Published by Tor on Nov 26, 2013
Genres: Science Fiction
Find the book: Amazon, Goodreads
A travel writer arrives by train in a nameless Eastern European country, a mysterious remnant of the Soviet bloc and cast-off of Western civilization, in Gene Wolfe’s new masterpiece, The Land Across (Tor Books).
To be sure, this place is no ale-toasting whistle stop on a Rick Steves European tour. Here, a dictator rules from a mountain retreat, the JAKA (the government’s secret police) operates through extortion and intimidation, and the clergy is at war with a satanic cult sprung from its own ranks. This is a state with an unidentifiable language, where outsiders are regarded with suspicion and where rationality is left at the border. It is a dream world, the realm of allegory, and a world through which our narrator, Grafton, must navigate in order to find freedom and regain his life.
From the first page, we realize how remote and forbidding this place is:
Visitors who try to drive get into a tangle of unmarked mountain roads, roads with zits and potholes and lots of landslides. Most drivers who make it through (I talked about it with two of them in New York and another one in London) get turned back at the border. There is something wrong with their passports, or their cars, or their luggage. They have not got visas, which everybody told them they would not need. Some are arrested and their cars impounded. A few of the ones who are arrested never get out.
Or anyhow, that is how it seems.
Accordingly, as he approaches the border to this isolated country, Grafton is jolted from his sleep; the next thing he knows he is escorted from his train by border guards who confiscate his passport, stuff him in a car, and place him under detention in a private home in the suburbs of the city of Puraustays. If he escapes, they tell him, Kleon, the owner of the house, will be shot. What follows can only be described as a voyage through an archetypal dreamscape, one inhabited by libidinous women, mystical priests and callous bureaucrats; a shadow world of haunted mansions, castles ruins, dark forests, and labyrinthine office buildings.
After a year of imprisonment in the capital, fellow inmate, Russ Rathaus, escapes and Grafton becomes a participant in the investigation to find his former cellmate. Joining forces with Naala, an assertive and attractive JAKA operative, Grafton rises in the JAKA’s esteem until he becomes a JAKA operative himself (he is given his gun and badge.) He tracks down Rathaus, and later, in a final confrontation, dispatches with the Undead Dragon (the ringleader of the cult of the Unholy Way) thus ridding the capital of its former menace. In exchange for his help, the dictator returns Grafton’s passport and he is granted free passage out of the country. It is back in America where our narrator safely writes down this harrowing account.
My skin crawls whenever I read about someone taken into police custody without charge. This is the hook here, and Wolfe exploits it expertly. The Land Across joins many novels in this tradition; the most famous among them may be Franz Kafka’s Der Process (1915). In Kafka’s story, Josef K is arrested and brought before a tribunal in an attic above an obscure tenement building. There are no rules in this court. There is no recourse. There is only procedure and advice and waiting and dread. This is the same territory that Wolfe’s Grafton has stumbled into.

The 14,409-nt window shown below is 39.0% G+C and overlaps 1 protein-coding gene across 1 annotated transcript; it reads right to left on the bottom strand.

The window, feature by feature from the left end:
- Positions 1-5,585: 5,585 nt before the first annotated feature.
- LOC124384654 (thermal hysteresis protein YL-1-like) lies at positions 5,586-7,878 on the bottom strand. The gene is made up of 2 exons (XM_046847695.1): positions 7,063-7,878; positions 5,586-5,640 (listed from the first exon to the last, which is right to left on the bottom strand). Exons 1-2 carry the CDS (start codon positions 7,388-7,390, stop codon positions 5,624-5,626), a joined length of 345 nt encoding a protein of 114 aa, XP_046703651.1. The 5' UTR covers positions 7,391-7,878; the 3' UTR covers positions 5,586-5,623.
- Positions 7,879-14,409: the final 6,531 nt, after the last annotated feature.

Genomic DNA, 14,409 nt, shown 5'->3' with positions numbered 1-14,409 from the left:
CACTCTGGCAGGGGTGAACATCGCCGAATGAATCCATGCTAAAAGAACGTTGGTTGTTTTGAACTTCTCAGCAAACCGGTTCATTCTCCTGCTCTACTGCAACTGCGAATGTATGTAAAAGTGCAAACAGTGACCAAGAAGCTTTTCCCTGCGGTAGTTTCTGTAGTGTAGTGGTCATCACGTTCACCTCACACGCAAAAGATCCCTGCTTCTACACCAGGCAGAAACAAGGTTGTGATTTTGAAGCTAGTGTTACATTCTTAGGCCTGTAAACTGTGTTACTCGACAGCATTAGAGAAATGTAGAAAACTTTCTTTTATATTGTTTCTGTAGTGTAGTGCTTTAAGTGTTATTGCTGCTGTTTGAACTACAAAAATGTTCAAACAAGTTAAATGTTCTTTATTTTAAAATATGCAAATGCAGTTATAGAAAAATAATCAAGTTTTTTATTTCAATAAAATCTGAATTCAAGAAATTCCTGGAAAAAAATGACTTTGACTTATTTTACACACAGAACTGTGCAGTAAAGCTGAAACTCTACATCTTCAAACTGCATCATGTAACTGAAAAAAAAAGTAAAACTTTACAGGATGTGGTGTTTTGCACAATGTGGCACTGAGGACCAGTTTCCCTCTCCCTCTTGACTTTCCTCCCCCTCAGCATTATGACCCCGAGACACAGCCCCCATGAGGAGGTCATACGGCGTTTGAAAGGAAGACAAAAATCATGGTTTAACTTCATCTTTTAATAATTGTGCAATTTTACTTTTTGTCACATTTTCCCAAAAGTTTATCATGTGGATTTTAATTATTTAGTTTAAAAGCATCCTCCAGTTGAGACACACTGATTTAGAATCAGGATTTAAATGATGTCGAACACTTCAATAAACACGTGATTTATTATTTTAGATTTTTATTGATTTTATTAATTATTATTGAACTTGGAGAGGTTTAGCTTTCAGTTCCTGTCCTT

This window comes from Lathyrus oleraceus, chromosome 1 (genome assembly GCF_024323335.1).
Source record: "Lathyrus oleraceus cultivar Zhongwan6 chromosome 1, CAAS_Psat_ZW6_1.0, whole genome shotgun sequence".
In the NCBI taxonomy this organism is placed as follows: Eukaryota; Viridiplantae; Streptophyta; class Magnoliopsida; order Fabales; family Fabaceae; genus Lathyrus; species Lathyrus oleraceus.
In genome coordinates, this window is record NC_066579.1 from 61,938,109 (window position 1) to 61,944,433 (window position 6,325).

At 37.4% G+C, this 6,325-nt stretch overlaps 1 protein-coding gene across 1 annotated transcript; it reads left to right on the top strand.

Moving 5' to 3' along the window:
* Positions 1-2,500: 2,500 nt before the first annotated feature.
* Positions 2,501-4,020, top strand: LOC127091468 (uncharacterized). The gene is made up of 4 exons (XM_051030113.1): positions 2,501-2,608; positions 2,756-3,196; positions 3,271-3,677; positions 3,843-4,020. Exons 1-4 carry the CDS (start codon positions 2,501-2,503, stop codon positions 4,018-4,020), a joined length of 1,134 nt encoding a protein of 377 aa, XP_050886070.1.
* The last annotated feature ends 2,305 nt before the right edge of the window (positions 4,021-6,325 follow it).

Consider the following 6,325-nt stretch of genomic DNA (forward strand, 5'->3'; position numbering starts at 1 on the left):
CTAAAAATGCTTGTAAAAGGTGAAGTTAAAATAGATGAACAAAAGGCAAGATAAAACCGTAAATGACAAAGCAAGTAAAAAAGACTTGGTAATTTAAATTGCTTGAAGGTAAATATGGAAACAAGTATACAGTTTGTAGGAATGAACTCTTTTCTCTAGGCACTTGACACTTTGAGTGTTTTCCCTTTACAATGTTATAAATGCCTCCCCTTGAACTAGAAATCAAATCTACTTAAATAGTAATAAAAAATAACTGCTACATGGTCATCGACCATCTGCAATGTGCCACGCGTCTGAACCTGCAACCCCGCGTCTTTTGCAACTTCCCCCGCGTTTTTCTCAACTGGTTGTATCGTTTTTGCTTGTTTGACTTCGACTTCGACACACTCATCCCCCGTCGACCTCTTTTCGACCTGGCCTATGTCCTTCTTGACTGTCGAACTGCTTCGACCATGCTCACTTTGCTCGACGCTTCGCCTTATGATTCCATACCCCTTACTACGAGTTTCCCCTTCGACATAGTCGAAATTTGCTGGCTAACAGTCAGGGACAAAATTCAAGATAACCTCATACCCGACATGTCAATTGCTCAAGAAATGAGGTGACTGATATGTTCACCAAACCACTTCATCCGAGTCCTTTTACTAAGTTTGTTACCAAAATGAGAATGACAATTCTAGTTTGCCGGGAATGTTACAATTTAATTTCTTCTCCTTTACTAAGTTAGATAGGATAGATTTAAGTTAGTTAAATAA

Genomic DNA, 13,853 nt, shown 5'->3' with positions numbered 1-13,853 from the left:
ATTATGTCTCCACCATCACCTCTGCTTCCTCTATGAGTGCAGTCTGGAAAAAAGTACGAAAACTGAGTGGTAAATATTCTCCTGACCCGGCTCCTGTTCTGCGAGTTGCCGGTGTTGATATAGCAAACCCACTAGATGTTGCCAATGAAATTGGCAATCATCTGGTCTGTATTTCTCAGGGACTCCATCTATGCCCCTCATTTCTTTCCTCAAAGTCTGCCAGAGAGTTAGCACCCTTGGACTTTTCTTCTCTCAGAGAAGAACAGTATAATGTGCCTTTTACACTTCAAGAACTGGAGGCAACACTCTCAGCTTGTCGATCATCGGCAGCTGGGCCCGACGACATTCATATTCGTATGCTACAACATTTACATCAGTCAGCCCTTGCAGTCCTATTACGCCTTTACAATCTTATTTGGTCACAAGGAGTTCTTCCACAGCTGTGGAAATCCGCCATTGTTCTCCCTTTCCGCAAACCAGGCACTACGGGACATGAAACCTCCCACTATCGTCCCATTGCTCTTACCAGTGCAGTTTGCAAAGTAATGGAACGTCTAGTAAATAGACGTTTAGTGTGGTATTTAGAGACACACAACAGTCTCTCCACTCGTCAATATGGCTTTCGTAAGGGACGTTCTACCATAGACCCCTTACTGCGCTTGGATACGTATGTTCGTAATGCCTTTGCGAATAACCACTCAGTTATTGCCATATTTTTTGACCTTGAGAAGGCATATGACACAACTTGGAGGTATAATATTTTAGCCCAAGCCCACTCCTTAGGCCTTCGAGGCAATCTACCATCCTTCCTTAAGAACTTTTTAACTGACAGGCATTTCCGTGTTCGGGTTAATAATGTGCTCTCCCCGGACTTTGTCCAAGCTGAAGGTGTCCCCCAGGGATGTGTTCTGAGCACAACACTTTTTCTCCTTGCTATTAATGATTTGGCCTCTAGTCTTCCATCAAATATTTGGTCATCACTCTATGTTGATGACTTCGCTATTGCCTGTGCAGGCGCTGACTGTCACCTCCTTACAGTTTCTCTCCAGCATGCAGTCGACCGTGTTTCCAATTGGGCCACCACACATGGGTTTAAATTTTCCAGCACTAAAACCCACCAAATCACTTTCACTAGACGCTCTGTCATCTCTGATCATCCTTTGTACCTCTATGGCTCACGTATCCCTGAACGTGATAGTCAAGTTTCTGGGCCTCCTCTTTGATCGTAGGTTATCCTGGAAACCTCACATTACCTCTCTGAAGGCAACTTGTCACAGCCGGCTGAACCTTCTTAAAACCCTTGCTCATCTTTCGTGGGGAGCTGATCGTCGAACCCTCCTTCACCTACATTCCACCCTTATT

“You have done nothing,” Grafton’s new friend Volitain says as they discuss his dilemma. “Damn straight! So why was I arrested?” Volitain answers, “They needed someone. That is all.”
But where Kafka’s protagonist turned the knife on himself in the end, in Wolfe’s book, Grafton is rewarded for his complicity. In this sense, Wolfe’s worldview (his weltanshauung) seems drawn toward redemption (and this could be seen in a religious context) and hope rather than Kafka’s dark and cynical fatalism. And perhaps this is okay?
Of course, we, as readers, would never allow for Kafka’s protagonist to join with his oppressors. It would signify the failure of the individual…the loss of self. And perhaps this is where I’ll hang my only criticism of Wolfe’s book. When given the condition of the godless, oppressive irrationality of the modern bureaucratic state, what route does and individual take toward freedom? José Saramago’s lead character in the novel All the Names found resistance native in the human spirit. Kafka felt that death was the only way out. But joining with one’s persecutors, as Grafton does in Wolfe’s novel, seems to me like too risky a bet. Yes, some good is done, but at what moral cost to Grafton? Of course, there is a higher level of complexity here, but this is a problem that needs attention.
I come late to the Gene Wolfe fan club, but I provide it with a new and dedicated member. I had no understanding, before reading this book and learning about Wolfe, of how revered he was in the field of speculative fiction, and I would certainly consider myself unauthorized to place this work in the broader context of his lauded and distinguished career. That said, this novel is mesmerizing and should stand on its own, independent of its predecessors, and further proof of Wolfe’s mastery.